Having heard of bronze and its extensive usage, especially with sculptures, by both the ordinary person and those most versed in this field, you might think it is an element or metal of itself. Yet, this is the name for a vast spectrum of copper alloys; many of them are not technically ‘bronze’.
‘True-bronze’ is an alloy strictly from the combination of the metallic elements of tin and copper alone. Founders are known to alloy copper with multiple extra metals or other substances that are not tin – if they even add that element in anyways.
Therefore, many casting works produced now and in the past were technically not bronze by the restrictive definition above. The minority of artworks created with solely copper/tin are mainly constructed with wrought sections as fabrications to the exclusion of casting. However, even these alloys may have a tidbit of phosphorus added, and in that case, they are called phosphor bronzes.
an alloy made of copper, zinc, lead, tin or silicon bronze, an alloy made of copper and silicon (occasionally, manganese or zinc) are the two casting materials most used by today’s foundries. The silicon alloy ones contain no significant tin amounts in them, with the higher zinc portion making it lean more metallurgically similar to brass rather than bronze.
Using bronze alloys that are more akin to ‘true brass’ does bear a long and storied historical precedent. For example, in the 10th-11th century, famous Benin bronzes from pre-colonial Benin, West Africa. The state known as Benin at that time had created numerous intricate artifacts richly adorned with imagery with an alloy that had a metallurgical composition that contained as little as 0.5% tin, with comparatively higher proportions of 5.85% lead and 14.34% zinc – the rest being copper. Today’s rough modern equivalent would be leaded brass.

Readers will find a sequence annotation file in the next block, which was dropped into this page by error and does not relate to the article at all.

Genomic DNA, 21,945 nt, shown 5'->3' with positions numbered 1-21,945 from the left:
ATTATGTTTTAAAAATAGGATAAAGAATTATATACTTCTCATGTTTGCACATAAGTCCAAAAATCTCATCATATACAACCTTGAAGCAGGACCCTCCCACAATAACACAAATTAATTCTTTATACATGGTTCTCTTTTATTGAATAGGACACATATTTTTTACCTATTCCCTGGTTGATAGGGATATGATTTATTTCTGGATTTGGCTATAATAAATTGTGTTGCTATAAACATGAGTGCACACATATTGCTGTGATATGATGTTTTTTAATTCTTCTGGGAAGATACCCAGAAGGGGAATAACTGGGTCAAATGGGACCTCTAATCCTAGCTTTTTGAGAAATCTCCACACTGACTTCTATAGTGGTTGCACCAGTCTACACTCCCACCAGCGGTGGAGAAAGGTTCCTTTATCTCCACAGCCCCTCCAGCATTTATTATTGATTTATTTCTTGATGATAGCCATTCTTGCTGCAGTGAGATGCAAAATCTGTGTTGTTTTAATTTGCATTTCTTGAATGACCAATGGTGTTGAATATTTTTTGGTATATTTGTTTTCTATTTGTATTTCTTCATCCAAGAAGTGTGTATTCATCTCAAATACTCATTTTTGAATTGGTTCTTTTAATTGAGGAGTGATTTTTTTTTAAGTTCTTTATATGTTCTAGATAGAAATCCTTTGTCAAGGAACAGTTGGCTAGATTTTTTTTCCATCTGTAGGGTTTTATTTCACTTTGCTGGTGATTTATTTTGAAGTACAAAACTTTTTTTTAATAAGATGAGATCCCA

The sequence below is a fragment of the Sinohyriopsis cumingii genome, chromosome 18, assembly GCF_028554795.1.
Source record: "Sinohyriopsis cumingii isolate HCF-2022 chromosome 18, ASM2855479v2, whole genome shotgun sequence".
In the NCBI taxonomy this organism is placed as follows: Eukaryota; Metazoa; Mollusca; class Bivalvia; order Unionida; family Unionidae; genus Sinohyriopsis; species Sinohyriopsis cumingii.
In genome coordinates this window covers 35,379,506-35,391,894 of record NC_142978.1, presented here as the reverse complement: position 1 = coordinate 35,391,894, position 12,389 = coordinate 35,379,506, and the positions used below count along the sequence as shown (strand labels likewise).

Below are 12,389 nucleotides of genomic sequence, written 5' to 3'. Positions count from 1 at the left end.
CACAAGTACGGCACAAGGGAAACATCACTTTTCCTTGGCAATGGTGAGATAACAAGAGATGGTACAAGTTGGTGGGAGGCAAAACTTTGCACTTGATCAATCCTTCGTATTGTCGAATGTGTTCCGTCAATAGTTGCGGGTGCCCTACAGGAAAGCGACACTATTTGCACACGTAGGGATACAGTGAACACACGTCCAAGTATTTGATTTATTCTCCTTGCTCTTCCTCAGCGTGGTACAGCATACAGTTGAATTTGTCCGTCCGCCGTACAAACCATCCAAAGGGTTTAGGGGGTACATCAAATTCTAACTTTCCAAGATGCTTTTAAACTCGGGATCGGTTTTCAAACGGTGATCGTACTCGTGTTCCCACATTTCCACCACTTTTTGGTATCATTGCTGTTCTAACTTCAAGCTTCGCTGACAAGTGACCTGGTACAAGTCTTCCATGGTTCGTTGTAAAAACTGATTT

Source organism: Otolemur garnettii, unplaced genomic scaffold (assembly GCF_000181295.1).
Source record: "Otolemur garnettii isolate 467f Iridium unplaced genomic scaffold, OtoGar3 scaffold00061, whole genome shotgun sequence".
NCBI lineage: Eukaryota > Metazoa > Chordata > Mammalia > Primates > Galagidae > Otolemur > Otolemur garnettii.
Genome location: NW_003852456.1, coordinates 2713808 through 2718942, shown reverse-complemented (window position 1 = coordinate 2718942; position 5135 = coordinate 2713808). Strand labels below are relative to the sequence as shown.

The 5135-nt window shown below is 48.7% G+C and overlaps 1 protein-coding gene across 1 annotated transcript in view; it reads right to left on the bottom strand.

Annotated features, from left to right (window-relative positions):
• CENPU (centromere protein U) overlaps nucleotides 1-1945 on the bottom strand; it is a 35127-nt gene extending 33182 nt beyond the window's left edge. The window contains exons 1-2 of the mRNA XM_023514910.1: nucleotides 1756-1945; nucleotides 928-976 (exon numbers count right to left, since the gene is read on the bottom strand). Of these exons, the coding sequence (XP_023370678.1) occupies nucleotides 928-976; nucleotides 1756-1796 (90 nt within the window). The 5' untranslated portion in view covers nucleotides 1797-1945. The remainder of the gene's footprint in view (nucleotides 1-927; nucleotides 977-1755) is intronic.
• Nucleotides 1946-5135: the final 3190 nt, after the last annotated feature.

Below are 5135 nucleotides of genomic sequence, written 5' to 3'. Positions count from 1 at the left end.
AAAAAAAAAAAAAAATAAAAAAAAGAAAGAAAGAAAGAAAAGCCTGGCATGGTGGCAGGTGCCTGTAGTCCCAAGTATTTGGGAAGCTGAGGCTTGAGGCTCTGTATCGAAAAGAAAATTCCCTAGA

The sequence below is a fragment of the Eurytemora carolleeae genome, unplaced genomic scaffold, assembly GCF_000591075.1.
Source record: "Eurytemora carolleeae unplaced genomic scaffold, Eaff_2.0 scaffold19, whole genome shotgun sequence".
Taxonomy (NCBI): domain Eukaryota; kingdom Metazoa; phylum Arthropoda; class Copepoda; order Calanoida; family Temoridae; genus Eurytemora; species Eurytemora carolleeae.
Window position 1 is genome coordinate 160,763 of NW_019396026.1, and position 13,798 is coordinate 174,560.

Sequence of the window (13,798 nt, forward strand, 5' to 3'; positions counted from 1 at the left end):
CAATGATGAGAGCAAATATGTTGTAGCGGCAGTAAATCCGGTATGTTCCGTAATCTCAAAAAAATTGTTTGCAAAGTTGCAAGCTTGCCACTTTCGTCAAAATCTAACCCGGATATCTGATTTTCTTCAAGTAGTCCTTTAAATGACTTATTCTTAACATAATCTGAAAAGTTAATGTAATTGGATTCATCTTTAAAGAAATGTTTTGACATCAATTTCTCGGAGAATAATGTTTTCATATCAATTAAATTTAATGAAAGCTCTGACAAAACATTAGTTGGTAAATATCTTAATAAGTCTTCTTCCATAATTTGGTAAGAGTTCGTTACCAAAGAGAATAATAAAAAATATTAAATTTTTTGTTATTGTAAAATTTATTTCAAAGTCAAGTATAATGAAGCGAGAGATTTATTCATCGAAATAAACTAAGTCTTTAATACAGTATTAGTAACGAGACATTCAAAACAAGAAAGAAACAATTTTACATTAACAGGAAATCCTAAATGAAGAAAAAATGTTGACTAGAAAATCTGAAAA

Around the same millennia, 10th-century Northern India produced artworks with the Ashtadhatu, ‘eight metals’, alloy, which had a whopping minimum of seven component elements. Its non-copper building bars were iron, gold, silver, tin, mercury, led, and zinc. It is still used and produced for sculptures, particularly of the high deities of the Hindu pantheon, to this day. Unlike the West African metalworkers, who may have had to create beauty despite scarcity, religious reasons and beliefs were seemingly the primary influence for such an octo-alloy.
Our ancestors did make alloys more akin to ‘true bronze’ as well, one of which is ‘Aes Corinthiacum‘ or the Corinthian alloy of classical Greece. Alongside Aeginetan, Delian, and Rhodean variations, Pliny in his ‘Naturalis Historia’ reports that the alloy was made of copper, tin, and perhaps a minor touch of gold and silver, or maybe none at all. Although the gold and silver drive up the expense, the alloy would be perfectly suitable as a foundry alloy. The artists may have been the two extra elements, purely to make it shinier and have a brilliant and dazzling lustre.
And finally, that the modern foundry does not stick to ‘true bronze’ when making bronze statues has little if any effect on a sculpture’s inherent value, nor the artistic credibility. It simply is using the best available alloys to complete the work at hand. And while gunmetals and silicon bronzes were initially made for engineering purposes, they are more than suited for the modern foundry requirements: offering a balanced trade-off between beauty, quality, and cost.